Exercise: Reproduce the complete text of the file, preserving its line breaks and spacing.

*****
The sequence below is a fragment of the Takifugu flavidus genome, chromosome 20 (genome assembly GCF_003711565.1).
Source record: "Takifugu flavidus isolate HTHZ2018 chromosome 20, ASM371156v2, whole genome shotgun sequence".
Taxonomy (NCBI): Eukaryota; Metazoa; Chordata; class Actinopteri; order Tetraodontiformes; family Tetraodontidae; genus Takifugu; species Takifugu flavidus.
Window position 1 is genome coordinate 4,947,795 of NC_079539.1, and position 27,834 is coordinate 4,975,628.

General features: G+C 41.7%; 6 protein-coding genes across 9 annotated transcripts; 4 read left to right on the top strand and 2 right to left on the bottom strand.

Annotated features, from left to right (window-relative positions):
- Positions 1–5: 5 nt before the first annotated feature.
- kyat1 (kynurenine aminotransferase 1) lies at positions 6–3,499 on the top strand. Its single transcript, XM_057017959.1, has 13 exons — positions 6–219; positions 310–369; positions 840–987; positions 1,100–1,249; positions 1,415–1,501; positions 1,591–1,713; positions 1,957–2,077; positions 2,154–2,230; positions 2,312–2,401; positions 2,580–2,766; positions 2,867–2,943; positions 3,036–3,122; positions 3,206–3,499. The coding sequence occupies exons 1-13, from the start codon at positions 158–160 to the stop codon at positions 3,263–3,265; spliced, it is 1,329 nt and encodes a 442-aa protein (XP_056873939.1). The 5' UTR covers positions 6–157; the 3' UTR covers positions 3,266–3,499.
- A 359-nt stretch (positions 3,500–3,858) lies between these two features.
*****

The sequence below is a fragment of the Takifugu flavidus genome, chromosome 20 (genome assembly GCF_003711565.1).
Source record: "Takifugu flavidus isolate HTHZ2018 chromosome 20, ASM371156v2, whole genome shotgun sequence".
Taxonomy (NCBI): Eukaryota; Metazoa; Chordata; class Actinopteri; order Tetraodontiformes; family Tetraodontidae; genus Takifugu; species Takifugu flavidus.
Window position 1 is genome coordinate 4,947,795 of NC_079539.1, and position 27,834 is coordinate 4,975,628.

General features: G+C 41.7%; 6 protein-coding genes across 9 annotated transcripts; 4 read left to right on the top strand and 2 right to left on the bottom strand.

Annotated features, from left to right (window-relative positions):
- Positions 1–5: 5 nt before the first annotated feature.
- kyat1 (kynurenine aminotransferase 1) lies at positions 6–3,499 on the top strand. Its single transcript, XM_057017959.1, has 13 exons — positions 6–219; positions 310–369; positions 840–987; positions 1,100–1,249; positions 1,415–1,501; positions 1,591–1,713; positions 1,957–2,077; positions 2,154–2,230; positions 2,312–2,401; positions 2,580–2,766; positions 2,867–2,943; positions 3,036–3,122; positions 3,206–3,499. The coding sequence occupies exons 1-13, from the start codon at positions 158–160 to the stop codon at positions 3,263–3,265; spliced, it is 1,329 nt and encodes a 442-aa protein (XP_056873939.1). The 5' UTR covers positions 6–157; the 3' UTR covers positions 3,266–3,499.
- A 359-nt stretch (positions 3,500–3,858) lies between these two features.